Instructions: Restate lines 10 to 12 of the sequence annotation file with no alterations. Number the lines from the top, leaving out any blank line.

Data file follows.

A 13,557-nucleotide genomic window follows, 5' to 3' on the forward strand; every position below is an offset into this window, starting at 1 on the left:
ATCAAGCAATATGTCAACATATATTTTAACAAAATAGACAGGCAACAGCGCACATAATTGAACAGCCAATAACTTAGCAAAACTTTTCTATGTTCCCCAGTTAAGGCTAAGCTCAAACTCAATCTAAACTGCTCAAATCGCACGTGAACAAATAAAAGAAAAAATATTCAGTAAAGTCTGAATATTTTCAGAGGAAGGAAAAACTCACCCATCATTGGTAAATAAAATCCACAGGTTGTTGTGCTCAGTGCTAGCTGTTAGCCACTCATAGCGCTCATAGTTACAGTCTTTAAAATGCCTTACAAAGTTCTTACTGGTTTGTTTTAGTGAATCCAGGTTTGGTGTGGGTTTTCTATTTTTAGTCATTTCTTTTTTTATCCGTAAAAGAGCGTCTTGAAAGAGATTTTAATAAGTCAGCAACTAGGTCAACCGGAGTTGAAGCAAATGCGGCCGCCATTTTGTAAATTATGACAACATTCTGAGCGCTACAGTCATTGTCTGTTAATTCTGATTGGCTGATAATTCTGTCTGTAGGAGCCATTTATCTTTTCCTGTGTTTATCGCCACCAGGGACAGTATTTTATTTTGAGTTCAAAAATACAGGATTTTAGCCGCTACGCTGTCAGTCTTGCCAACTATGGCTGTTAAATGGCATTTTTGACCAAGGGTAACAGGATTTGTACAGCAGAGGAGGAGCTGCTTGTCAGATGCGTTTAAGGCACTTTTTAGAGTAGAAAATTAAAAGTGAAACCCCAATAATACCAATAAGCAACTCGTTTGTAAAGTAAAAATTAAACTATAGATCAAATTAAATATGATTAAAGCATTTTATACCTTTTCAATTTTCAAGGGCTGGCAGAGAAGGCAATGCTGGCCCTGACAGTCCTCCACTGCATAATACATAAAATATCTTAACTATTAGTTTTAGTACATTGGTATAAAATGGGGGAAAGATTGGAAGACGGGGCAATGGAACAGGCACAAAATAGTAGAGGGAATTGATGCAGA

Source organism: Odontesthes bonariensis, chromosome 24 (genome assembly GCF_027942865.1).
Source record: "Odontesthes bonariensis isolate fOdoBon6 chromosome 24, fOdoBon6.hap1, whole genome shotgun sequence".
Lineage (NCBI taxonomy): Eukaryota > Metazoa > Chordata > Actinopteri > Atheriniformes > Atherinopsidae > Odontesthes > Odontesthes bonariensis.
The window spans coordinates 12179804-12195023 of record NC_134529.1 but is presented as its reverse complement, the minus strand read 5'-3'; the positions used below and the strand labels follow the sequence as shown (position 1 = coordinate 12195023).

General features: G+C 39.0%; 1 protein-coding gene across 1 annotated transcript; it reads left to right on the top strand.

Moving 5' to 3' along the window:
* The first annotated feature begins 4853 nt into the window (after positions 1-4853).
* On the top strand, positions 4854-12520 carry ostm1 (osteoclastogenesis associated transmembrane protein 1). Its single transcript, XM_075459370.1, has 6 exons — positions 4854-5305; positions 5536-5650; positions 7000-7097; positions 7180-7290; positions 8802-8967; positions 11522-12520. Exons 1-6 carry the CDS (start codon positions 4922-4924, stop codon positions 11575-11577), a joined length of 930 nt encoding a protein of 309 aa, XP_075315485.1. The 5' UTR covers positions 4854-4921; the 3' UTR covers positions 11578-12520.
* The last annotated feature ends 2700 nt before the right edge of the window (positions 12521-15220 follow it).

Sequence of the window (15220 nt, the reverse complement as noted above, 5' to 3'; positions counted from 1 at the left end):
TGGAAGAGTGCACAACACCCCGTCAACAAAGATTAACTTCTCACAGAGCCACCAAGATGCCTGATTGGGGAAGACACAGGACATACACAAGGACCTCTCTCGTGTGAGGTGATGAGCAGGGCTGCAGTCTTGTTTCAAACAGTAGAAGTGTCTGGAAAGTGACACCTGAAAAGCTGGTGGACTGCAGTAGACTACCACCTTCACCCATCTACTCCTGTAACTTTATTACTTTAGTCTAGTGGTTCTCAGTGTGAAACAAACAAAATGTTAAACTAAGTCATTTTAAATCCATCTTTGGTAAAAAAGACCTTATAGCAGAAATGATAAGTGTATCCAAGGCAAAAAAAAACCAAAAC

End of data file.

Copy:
* On the top strand, positions 4854-12520 carry ostm1 (osteoclastogenesis associated transmembrane protein 1). Its single transcript, XM_075459370.1, has 6 exons — positions 4854-5305; positions 5536-5650; positions 7000-7097; positions 7180-7290; positions 8802-8967; positions 11522-12520. Exons 1-6 carry the CDS (start codon positions 4922-4924, stop codon positions 11575-11577), a joined length of 930 nt encoding a protein of 309 aa, XP_075315485.1. The 5' UTR covers positions 4854-4921; the 3' UTR covers positions 11578-12520.
* The last annotated feature ends 2700 nt before the right edge of the window (positions 12521-15220 follow it).

Sequence of the window (15220 nt, the reverse complement as noted above, 5' to 3'; positions counted from 1 at the left end):